Should I Become a Marine Mammal Trainer?
Marine mammals include dolphins, whales, sea lions, seals, and otters. In addition to training these animals to interact with people, marine mammal trainers also perform daily care duties. Tasks may involve preparing food and vitamins, cleaning animals' environments, administering medical tests, and ensuring that animals have daily physical activity and mental entertainment. These professionals should have animal handling experience, as well as public speaking skills and swimming skills.
Trainers also develop and implement educational programs for the public, using the mammals they train and to teach people about the animals themselves and about conservation. The work can be physically demanding, and some trainers work irregular hours, during evenings, holidays and weekends. There is some danger in working with marine mammals, even trained ones, and trainers must exercise caution.
|Degree Level||Bachelor's degree|
|Degree Field||Animal science, biology, marine biology, zoology|
|Certification||Scuba, CPR, and first aid are often required|
|Experience||Some amount of animal handling experience for entry-level; senior-level trainer positions might require multiple years of work experience in the field|
|Key Skills||Strong skills in communication, public speaking, and swimming|
|Median Salary (2020)||$31,520 (for all animal trainers)|
Sources: SeaWorld, U.S. Bureau of Labor Statistics, O*Net Online
Step 1: Earn a Bachelor's Degree
Bachelor's-level training is usually required of marine mammal trainers, but there are no bachelor's degree programs in marine mammal training specifically. Thus, most zoos and aquariums want their trainers to have a degree in life science or a subject related to animals. Examples of subject areas include animal behavior, marine biology, and, though rare, exotic animal training.
Curricula in these programs might include courses in biology, chemistry, physics, math, marine mammalogy, marine animal physiology, marine ecology, evolution, animal behavior, vertebrate zoology, oceanography, and conservation topics. Some courses will have lab requirements. Fieldwork and research projects may also be included.
Experience working with animals is crucial in this field, so aspiring marine mammal trainers should take advantage of volunteer opportunities and internships at humane societies, zoos, aquariums, and wildlife rehabilitation centers, particularly those with marine mammal programs. Sometimes internships can count for college credit, and some also offer a paycheck or stipend. Volunteers and interns can learn to perform tasks ranging from cleaning animals' homes to preparing their food and learning hand signals for training. The professional reference gained is another benefit.
It's important for marine mammal trainers to have public speaking skills, since they often give educational presentations. Taking drama courses to improve performance skills could be a good idea, since trainers and marine animals often put on public demonstrations.
Step 2: Complete Scuba Certification
Scuba certification is required for many marine mammal training jobs. Training usually involves a classroom or online learning portion with written tests, as well as an applied portion in a pool and open water. During the open water training, one will learn to use diving equipment and breathe underwater in an outdoor setting, such as a lake, reservoir, sea, or ocean. There are different levels of certification, starting with a basic scuba diver and advancing to open water diver, rescue diver, and master scuba diver.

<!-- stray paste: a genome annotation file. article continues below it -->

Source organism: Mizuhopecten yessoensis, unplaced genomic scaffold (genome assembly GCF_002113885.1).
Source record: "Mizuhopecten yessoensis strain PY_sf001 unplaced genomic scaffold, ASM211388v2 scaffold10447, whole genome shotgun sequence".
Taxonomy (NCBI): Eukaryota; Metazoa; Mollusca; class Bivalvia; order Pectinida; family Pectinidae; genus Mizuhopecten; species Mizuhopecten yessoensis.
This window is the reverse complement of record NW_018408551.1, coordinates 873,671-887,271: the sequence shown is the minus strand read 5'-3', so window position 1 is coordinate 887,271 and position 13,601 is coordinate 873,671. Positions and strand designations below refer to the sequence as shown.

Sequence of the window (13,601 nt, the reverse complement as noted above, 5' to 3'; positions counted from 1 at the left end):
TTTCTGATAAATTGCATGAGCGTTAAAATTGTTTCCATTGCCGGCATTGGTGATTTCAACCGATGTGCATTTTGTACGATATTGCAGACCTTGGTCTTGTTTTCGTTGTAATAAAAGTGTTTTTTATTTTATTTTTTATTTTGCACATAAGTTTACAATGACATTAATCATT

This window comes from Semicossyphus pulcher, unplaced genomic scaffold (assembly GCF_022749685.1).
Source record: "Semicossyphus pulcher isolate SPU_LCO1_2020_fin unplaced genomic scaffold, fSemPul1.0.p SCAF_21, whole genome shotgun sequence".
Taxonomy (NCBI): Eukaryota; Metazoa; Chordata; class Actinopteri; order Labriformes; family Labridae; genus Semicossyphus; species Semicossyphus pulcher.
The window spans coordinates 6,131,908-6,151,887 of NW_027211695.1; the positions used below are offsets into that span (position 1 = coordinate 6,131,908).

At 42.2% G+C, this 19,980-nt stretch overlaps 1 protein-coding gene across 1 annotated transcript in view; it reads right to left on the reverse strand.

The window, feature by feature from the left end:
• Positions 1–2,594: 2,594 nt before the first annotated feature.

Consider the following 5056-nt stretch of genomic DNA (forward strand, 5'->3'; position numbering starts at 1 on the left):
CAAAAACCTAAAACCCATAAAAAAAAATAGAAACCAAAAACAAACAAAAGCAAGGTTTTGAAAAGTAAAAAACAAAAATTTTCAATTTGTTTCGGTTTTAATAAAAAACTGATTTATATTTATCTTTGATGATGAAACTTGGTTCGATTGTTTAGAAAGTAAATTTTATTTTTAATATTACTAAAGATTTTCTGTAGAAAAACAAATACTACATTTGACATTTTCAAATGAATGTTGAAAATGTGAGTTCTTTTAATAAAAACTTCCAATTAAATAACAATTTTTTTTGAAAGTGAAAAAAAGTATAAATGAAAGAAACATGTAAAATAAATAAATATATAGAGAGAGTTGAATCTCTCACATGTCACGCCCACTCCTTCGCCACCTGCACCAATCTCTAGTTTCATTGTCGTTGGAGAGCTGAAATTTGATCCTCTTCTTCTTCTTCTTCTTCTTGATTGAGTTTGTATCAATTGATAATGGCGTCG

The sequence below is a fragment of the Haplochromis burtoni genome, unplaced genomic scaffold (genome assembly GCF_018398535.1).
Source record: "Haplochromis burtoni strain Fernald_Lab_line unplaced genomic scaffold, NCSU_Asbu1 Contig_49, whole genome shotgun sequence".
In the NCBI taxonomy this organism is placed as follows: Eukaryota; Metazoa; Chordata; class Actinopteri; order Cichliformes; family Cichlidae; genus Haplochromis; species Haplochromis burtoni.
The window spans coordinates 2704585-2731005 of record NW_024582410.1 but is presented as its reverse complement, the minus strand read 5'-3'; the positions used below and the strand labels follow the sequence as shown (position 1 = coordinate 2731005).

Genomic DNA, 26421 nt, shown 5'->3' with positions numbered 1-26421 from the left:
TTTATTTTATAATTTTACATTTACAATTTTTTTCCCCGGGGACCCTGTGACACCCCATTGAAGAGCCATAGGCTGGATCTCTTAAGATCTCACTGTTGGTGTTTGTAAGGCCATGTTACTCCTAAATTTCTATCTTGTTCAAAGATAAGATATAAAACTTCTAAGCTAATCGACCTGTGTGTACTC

Candidates may want to complete a scuba certification program that covers CPR and first aid. These certifications are also required for many marine mammal training positions, so earning all of them at once would be an efficient way to expand your credentials.
Step 3: Gain Professional Experience
Marine mammal training is a highly competitive field, and those individuals who acquire positions typically go through an assistantship or apprenticeship period, shadowing expert trainers for up to four years. During this time, entry-level trainers get to know the animals' personalities and individual needs, as well as learn new training techniques. They may advance through various levels, like associate trainer, regular trainer, and senior trainer.
Step 4: Attend Continuing Education Events
Some professional organizations and aquariums offer seminars, workshops, or short courses that can introduce you to new research findings, as well as training techniques and demonstrations. Topics covered might include training using positive reinforcement and operant conditioning, marine mammal maternity, ways to enhance animals' environments, and marine medical care.
Working with marine mammals often involves swimming activities and the ability to perform a lot of physically demanding work. It's important to continue to work on these skills for reasons of safety and quality job performance. Some employers routinely give swim tests to their employees to make sure they're still strong enough swimmers to safely work with large marine mammals in the water. CPR and first aid are also skills that trainers may need to keep current throughout their careers.
To recap, aspiring marine mammal trainers should consider earning a degree in a field such as animal science or marine biology, taking advantage of volunteer and internship opportunities, and then gaining an entry-level position that will allow them to work their way up in the field.